Message gear – What better way to promote veganism that with a shirt, hat or button? Herbivore Clothing, Farm Sanctuary, Compassion Co, Triple Threads, PETA, and The Tree kisser are just a few of the places that have great designs–from whimsical to hardcore.

messages gear

(l to r): Farm Sanctuary, Triple Threads, PETA

 

A sponsorship – What’s better than material possessions? Helping animals! Sponsoring an animal in someone’s name (or giving a donation on their behalf) is a heartfelt gift. Pasado’s Safe Haven, New Moon Farm Goat Rescue, Pigs Peace Sanctuary, and Precious Life Animal Sanctuary are all farmed animal rescues in my area. National sanctuaries and local cat and dog rescue groups will also welcome donations.

A vegan walletCouch Guitar Straps is an all-vegan line of products including men’s and women’s wallets. Handmade in LA from vintage, recycled, and deadstock materials (including old vinyl auto upholstery) these wallets are the coolest way to be green.

wallet and purse

Couch wallet and Gunas purse

A high-end purse – I’m losing track of how many vegan handbag companies there are now, but I’ll never forget to add Gunas to my list. Gunas has one of the most stylish lines around.

A Vitamix – Okay, these babies aren’t cheap, but they’re the Cadillac of blenders. If your special vegan loves smoothies, soups, and homemade hummus, springing for a Vitamix will make them a happy camper.

 

Pony rides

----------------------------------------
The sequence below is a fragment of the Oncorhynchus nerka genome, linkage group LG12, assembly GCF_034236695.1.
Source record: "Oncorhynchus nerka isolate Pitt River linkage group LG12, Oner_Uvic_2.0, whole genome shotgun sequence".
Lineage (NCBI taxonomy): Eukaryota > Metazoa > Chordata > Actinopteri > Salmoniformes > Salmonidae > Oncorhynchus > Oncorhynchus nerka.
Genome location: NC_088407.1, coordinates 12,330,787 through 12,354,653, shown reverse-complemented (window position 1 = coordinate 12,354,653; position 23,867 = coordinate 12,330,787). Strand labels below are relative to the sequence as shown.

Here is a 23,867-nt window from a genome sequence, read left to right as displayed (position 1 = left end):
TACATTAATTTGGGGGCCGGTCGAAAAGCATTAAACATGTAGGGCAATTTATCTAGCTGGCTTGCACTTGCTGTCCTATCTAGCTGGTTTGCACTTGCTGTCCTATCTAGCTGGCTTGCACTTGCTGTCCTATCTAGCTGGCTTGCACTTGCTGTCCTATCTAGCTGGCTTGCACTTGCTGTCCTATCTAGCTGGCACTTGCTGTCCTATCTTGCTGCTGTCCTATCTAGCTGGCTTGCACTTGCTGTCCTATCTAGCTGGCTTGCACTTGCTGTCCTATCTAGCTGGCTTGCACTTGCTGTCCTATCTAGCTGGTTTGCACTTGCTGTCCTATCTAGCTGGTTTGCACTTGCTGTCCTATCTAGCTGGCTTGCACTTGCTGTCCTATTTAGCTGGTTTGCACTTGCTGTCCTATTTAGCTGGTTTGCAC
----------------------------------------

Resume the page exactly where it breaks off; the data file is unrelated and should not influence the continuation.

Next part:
As a kid, I remember riding a pony around and ’round in a circle at the fair. The ride didn’t last long, and when it was over, I moved on to the next attraction. The pony, however, had to keep working.

These days, I look at pony rides differently. Sure children aren’t heavy, but the ponies slave away in a boring circle. Maybe it’s a hot day, or a cold one. Maybe they didn’t want to get packed up in a trailer and sent to the fair. Too bad. Ponies don’t have a say.

horse and pony

Their hooves can be injured, and they can suffer from ill-fitting saddles, bridles, and bits (a bit is a metal bar that people put into a horse’s mouth, behind his or her front teeth and molars, to steer and stop the animal). And equines are exempt from protection under the Federal Animal Welfare Act, leaving welfare up to local authorities.

I recently saw a horse and pony standing out in the rain on a cold day, waiting for their shift to begin. I felt so different upon seeing them compared to when I was a kid. Of course kids love ponies–I still do. But I can’t justify a life of labor and stress for a short ride.